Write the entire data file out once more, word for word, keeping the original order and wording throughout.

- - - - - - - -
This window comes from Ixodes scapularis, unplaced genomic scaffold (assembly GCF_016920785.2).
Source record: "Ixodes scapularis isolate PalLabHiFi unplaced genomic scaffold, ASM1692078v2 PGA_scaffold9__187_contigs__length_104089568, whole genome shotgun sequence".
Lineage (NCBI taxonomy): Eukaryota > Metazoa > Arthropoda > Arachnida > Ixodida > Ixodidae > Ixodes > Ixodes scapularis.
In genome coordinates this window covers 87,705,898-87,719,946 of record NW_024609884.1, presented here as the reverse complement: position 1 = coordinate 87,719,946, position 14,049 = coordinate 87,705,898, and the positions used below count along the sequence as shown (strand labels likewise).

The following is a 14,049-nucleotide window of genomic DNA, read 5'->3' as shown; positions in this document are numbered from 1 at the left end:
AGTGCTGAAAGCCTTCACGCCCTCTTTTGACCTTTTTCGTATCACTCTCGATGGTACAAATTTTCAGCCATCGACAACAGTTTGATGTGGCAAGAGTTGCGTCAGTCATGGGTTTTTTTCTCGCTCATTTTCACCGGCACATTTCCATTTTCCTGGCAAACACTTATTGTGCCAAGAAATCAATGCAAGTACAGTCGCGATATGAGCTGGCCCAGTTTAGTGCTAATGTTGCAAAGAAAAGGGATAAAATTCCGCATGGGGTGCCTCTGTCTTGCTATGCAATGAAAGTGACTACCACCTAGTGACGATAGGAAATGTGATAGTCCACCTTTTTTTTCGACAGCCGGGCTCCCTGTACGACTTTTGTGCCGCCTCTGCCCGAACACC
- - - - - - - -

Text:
This window comes from Ixodes scapularis, unplaced genomic scaffold (assembly GCF_016920785.2).
Source record: "Ixodes scapularis isolate PalLabHiFi unplaced genomic scaffold, ASM1692078v2 PGA_scaffold9__187_contigs__length_104089568, whole genome shotgun sequence".
Lineage (NCBI taxonomy): Eukaryota > Metazoa > Arthropoda > Arachnida > Ixodida > Ixodidae > Ixodes > Ixodes scapularis.
In genome coordinates this window covers 87,705,898-87,719,946 of record NW_024609884.1, presented here as the reverse complement: position 1 = coordinate 87,719,946, position 14,049 = coordinate 87,705,898, and the positions used below count along the sequence as shown (strand labels likewise).

The following is a 14,049-nucleotide window of genomic DNA, read 5'->3' as shown; positions in this document are numbered from 1 at the left end:
AGTGCTGAAAGCCTTCACGCCCTCTTTTGACCTTTTTCGTATCACTCTCGATGGTACAAATTTTCAGCCATCGACAACAGTTTGATGTGGCAAGAGTTGCGTCAGTCATGGGTTTTTTTCTCGCTCATTTTCACCGGCACATTTCCATTTTCCTGGCAAACACTTATTGTGCCAAGAAATCAATGCAAGTACAGTCGCGATATGAGCTGGCCCAGTTTAGTGCTAATGTTGCAAAGAAAAGGGATAAAATTCCGCATGGGGTGCCTCTGTCTTGCTATGCAATGAAAGTGACTACCACCTAGTGACGATAGGAAATGTGATAGTCCACCTTTTTTTTCGACAGCCGGGCTCCCTGTACGACTTTTGTGCCGCCTCTGCCCGAACACC